Aces on Bridge — Daily Columns

The Aces on Bridge: Tuesday, November 26th, 2013

Anyone who thinks there's safety in numbers hasn't looked at the stock market pages.

Irene Peter

South North
Neither ♠ Q 8 7
 A 10 3 2
 Q 5
♣ A 8 6 4
West East
♠ 5 4
 K Q J 8 6 4
 J 7 6 2
♣ 3
♠ 9 3 2
 9 7 5
♣ Q J 10 9 5 2
♠ A K J 10 6
 A K 10 9 4 3
♣ K 7
South West North East
1 2 3 NT Pass
5♠ Pass 7♠ All pass


If you bid them up, you have to play them up, and today's deal strongly emphasizes this point. Peter Rank and Alex Kolesnik played in the Ventura Halloween Regional before coming to the San Francisco nationals. The following deal, from a knockout match, demonstrates that it pays to have confidence in your partner.

After Rank’s jump to five spades, Kolesnik decided that he had four useful cards for a partner who rated to have 6-5 distribution, so he went to the grand slam directly.

Against the grand slam, West led the heart king, taken by Rank in dummy (as he discarded a diamond from hand). He drew trump in three rounds, noting that West had started with two. He then worked on clubs, hoping to get a count if something revealing came to light. The club king was followed by a club to the ace, West showing out. Rank ruffed a club back to hand and stopped to assess the situation.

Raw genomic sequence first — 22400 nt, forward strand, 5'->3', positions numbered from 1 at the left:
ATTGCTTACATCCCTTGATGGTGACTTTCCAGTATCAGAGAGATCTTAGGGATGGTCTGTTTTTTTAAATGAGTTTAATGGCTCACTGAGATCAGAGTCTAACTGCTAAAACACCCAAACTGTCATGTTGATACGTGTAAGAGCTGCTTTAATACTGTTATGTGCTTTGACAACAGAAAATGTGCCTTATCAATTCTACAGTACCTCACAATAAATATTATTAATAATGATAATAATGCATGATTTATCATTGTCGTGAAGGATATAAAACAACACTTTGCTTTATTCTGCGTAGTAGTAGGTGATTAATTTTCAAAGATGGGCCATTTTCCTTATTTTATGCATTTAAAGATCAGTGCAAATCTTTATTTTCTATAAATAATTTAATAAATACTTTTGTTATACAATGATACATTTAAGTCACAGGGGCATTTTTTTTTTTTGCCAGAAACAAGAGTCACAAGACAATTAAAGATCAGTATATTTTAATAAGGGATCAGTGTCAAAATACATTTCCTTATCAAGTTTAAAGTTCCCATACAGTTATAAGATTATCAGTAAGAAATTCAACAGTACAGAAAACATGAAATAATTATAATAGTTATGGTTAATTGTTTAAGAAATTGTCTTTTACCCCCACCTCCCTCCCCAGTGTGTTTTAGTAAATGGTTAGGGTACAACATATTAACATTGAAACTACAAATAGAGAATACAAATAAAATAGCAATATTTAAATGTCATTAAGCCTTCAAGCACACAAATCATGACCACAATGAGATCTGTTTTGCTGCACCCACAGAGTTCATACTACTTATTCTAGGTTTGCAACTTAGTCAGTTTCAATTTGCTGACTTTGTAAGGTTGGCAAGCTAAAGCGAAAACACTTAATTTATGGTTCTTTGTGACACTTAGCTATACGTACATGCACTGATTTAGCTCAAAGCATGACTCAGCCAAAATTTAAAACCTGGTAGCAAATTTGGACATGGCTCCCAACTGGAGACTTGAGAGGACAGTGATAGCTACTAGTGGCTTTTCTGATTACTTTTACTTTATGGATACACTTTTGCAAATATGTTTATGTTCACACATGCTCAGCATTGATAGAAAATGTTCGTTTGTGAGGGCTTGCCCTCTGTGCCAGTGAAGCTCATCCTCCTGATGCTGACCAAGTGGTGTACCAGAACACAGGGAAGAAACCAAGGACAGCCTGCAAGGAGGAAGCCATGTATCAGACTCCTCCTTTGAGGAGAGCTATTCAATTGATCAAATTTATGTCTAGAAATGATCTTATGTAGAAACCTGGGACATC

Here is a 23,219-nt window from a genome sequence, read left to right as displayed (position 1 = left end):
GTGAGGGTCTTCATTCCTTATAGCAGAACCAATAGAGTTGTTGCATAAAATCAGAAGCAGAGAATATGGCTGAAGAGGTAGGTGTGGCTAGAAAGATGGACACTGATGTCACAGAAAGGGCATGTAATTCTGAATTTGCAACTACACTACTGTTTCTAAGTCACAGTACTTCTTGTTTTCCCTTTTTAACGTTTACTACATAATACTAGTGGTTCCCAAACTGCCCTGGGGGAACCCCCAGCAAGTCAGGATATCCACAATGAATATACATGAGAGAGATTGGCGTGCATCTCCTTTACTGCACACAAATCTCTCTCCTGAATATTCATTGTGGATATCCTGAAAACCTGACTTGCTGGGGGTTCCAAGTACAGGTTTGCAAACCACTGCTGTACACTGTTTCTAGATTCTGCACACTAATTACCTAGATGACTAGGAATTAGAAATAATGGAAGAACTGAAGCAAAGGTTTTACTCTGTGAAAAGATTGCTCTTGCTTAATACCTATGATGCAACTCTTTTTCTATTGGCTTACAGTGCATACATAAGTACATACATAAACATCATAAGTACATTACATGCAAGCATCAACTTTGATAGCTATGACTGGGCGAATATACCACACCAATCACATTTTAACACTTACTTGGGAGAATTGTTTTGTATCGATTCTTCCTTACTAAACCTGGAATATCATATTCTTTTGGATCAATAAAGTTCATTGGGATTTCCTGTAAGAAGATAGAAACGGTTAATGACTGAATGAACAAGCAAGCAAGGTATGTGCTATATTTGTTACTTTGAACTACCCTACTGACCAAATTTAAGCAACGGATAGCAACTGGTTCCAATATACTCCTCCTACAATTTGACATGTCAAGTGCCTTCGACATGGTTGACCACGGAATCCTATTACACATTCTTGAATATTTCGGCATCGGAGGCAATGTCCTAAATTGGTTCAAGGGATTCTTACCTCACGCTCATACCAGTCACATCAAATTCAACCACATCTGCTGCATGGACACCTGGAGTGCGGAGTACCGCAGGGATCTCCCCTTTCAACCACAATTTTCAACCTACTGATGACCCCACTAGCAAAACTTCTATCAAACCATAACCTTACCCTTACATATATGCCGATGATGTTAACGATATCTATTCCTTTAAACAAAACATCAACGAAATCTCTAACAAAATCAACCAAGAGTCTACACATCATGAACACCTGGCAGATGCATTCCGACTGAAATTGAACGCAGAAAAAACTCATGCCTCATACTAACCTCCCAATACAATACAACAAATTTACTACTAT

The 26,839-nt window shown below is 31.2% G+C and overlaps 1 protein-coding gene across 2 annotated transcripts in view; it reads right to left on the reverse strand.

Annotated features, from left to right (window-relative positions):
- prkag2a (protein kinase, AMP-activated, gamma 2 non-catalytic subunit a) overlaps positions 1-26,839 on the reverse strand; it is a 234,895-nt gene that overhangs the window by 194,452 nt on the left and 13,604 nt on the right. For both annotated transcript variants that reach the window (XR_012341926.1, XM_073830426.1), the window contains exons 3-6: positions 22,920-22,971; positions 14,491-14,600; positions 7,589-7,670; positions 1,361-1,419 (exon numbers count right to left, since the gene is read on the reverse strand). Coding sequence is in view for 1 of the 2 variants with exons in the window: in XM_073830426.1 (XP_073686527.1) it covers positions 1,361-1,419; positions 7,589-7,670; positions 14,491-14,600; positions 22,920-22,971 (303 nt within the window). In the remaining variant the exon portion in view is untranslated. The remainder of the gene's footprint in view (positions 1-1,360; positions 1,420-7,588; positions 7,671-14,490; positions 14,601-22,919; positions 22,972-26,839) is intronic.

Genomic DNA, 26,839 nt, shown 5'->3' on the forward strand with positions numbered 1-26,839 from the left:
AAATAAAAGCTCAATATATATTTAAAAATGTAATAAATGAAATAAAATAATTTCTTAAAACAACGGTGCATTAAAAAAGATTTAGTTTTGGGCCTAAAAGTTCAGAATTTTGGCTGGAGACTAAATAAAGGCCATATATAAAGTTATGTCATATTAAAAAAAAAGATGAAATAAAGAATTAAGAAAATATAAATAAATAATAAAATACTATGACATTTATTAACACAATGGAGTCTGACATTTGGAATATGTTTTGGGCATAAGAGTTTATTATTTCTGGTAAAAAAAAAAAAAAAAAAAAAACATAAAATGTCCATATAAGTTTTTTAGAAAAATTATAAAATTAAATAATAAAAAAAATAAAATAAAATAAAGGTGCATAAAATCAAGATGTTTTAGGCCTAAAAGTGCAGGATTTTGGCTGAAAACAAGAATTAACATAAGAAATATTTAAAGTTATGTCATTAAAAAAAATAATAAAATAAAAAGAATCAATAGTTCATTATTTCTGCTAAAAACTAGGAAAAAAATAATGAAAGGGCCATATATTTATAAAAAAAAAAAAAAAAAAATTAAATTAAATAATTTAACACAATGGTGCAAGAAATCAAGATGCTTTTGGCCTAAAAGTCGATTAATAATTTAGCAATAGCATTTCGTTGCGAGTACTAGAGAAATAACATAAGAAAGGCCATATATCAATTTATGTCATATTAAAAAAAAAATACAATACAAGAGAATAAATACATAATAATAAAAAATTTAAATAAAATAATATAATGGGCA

West was marked with two spades and one club and was likely to have begun with six hearts (since he might have overcalled three hearts with seven of them). That left him with four diamonds, so Rank played with the odds and took the first-round finesse by running the diamond 10 through West. When it held, he could claim 13 tricks for an 11-IMP gain since the opponents were in six spades at the other table.

Had East simply raised to two diamonds, you would of course have bid two hearts, an action that suggests a balanced opening bid with no real extras, but promises four hearts. Here, though, you cannot compete to three hearts on a hand where in a noncompetitive auction you would have been content with a call of one heart. You can let your opponents force you to bid one level higher than you want — but not two.